By Dan Durkin-
(CBS) Both on the field and off the field, it was remarkable to see the effect the zone read attack had when it was unleashed in force during the 2012 NFL season.
Pundits labeled it a gimmick and assigned it a shelf life as it if were a perishable item purchased at the grocery store. Assumptions were made about how quickly defensive coordinators would devise a scheme to thwart it and render it useless. The best arguments for it phasing out revolved around the money that is typically invested in starting quarterbacks. Would teams be willing to consistently expose their expensive commodities to unlegislated hits outside of the pocket?
Judging by Week 1 of the 2014 season, defensive coordinators haven't figured it out, and teams are still willing to utilize their quarterbacks as running threats.
For years, the NFL was dominated by pocket passers. Strong-armed quarterbacks would stand tall in the pocket and survey the field and wait for receivers to come open down the field. While that style of quarterback remains alive and well today, there's a burgeoning new breed in the league who are mobile, dual-threats who force the defense to account for the quarterback as a ballcarrier and defend all 11 players on offense.
On paper, zone read is simple to explain: line the quarterback up in the shotgun with the running back offset to his side, put the ball in the running back's belly (known as the "mesh point") and read the unblocked backside defensive end. If the end crashes down the line of scrimmage, the quarterback keeps the ball. If the end stays home, he hands the ball off to the back.
For a defense, it's not so simple.
Given that zone read plays are run from passing formations, reading keys can be a challenge. Bears defensive end Willie Young expounded on what he looks for prior to the snap to help him diagnose the play.
"Down and distance," Young said. "Hopefully you can get a few keys from your opponent's stance, alignments and personnel sometimes. It could be something as small as alignments, someone's motion, where is the back offset to."
On Sunday, the Bears' run defense again struggled to defend zone read and split zone plays, allowing the Bills to rush for 193 yards. Looking ahead to its next four opponents, Chicago expects to see a lot more of zone read until it proves it can defend it.
"You know San Fran is going to come out running that zone read," Young said of the foe awaiting Sunday. "I woudn't be surprised if we get that for the rest of the year. That's not just singling us out, that's across the league. Zone read is like, everybody's buying stock in that particular play right now."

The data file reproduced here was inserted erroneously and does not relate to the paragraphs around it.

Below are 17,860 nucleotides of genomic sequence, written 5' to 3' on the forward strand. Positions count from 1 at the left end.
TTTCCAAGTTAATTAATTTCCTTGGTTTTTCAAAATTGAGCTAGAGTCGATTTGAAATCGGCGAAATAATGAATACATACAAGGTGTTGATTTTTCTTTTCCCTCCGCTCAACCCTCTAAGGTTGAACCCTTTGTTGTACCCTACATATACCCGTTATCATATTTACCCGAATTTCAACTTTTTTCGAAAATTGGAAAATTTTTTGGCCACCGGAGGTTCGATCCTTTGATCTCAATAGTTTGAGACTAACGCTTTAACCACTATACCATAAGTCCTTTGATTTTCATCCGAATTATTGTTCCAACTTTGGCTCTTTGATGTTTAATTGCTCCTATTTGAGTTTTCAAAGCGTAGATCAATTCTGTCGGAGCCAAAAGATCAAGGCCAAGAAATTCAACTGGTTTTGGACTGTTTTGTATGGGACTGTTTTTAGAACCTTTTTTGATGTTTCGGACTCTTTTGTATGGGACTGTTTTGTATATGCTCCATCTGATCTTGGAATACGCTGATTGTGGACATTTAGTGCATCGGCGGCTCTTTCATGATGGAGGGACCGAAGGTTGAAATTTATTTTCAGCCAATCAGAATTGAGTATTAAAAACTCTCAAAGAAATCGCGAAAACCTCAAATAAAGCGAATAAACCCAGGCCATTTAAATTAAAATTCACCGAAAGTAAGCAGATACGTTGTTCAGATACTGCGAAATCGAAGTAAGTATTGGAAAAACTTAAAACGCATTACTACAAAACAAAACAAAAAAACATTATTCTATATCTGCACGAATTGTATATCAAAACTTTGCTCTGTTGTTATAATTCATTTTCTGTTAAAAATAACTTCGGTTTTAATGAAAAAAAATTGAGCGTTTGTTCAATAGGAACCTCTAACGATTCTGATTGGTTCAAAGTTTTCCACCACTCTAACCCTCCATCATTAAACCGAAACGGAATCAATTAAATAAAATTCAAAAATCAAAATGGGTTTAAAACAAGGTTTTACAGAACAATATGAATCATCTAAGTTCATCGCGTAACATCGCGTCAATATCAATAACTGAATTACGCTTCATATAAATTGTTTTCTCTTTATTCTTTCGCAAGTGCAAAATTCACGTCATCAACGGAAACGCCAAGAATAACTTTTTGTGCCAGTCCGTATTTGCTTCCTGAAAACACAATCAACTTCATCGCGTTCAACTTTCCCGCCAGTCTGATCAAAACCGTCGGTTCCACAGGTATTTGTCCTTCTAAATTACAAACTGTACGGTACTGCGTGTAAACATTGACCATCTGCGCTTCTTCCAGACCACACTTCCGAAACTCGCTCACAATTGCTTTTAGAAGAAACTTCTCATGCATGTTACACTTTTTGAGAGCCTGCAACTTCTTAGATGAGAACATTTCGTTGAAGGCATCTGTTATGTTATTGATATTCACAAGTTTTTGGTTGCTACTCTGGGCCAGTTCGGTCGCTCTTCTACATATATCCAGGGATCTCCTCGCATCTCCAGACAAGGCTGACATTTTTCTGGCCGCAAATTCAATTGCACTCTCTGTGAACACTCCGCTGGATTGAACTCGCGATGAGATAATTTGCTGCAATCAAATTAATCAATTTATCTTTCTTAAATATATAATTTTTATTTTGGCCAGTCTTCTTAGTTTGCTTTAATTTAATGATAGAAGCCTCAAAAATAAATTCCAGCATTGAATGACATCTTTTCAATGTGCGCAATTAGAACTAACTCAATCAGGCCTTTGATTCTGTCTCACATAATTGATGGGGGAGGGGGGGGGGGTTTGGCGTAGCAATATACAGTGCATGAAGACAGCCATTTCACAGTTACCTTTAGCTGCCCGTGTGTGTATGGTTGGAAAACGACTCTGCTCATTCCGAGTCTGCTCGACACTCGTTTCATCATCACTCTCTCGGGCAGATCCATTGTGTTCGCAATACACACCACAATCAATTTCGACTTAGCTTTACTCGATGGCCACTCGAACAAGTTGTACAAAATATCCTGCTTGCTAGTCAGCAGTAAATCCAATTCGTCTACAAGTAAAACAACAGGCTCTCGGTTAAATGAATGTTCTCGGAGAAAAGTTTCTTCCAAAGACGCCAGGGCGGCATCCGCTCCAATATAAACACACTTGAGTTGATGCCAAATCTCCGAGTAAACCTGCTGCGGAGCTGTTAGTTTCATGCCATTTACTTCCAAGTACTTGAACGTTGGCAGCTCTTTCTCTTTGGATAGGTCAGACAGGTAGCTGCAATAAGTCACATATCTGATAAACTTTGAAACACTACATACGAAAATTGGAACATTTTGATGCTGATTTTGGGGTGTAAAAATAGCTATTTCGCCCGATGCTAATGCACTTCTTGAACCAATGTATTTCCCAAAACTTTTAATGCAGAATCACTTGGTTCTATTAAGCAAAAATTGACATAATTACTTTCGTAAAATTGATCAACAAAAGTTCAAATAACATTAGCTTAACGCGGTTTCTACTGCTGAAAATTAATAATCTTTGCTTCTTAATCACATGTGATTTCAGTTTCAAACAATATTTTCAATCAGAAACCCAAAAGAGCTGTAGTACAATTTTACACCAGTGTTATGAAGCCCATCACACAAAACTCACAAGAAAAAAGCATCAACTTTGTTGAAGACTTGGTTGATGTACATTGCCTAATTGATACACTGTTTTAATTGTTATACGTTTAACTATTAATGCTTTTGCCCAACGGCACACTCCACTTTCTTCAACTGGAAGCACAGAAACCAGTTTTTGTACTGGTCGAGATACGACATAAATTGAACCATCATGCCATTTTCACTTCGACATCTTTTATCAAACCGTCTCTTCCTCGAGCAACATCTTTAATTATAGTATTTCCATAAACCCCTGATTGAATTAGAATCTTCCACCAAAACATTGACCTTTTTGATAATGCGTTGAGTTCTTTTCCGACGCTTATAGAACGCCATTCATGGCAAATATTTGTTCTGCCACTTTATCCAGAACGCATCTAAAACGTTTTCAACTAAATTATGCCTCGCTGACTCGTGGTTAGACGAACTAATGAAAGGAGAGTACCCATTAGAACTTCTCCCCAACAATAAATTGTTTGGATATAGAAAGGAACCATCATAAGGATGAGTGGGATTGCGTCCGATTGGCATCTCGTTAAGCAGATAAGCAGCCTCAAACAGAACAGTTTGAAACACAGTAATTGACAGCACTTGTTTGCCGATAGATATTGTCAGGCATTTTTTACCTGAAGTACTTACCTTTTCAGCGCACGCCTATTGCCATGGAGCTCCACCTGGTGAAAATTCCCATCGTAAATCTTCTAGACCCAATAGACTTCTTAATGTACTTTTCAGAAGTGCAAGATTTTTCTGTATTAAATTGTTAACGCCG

Football plays happen in a span of seconds. Individual decisions made by players are made in split-seconds, so any misread or misstep can be the difference between a play succeeding or failing.
For a team like the Bears, who run more of a three-wide, one-back spread offense, the defense doesn't get many live reps against the zone read during practice. In Bourbonnais, the only time the Bears were seen practicing their run fits against zone read was during the end-of-practice walk-through period.
Bears coach Marc Trestman is keenly aware of the threat this scheme presents to a defense and remains optimistic.
"When you've got to defend 11, the game changes dramatically on the defensive side of the ball," Trestman said. "It's something that we think we're getting closer to fixing."
The Bears have had issues defending zone read since the Seattle game in the 2012 season. The age of some of their defenders seems to be manifesting in a variety of areas, one of which is getting back to full speed after a misread. The gash plays the Bills ran off of zone read plays indicate the Bears may not be as close to fixing it as Trestman thinks.
"We just got to continue to work on our rules and guys stay disciplined in their rules," Trestman said. "There is somebody for the back, there is somebody for the quarterback on each of those plays. A lot of them are based on formations and on demeanor of the back as he works into the line of scrimmage, and we just got to get better at it. We've got the guys to fix it. We see the light. Certainly with the amount of read zone we saw (Sunday), there was certain reason to believe it can be fixed. But it's got to be fixed on every play, we can't be inconsistent. We've got to have consistency in that area, and that's what we're going to continue to work to as we move through the season."
Dan Durkin covers the Bears for CBSChicago.com and is a frequent contributor to 670 The Score. Follow him on Twitter at @djdurkin.
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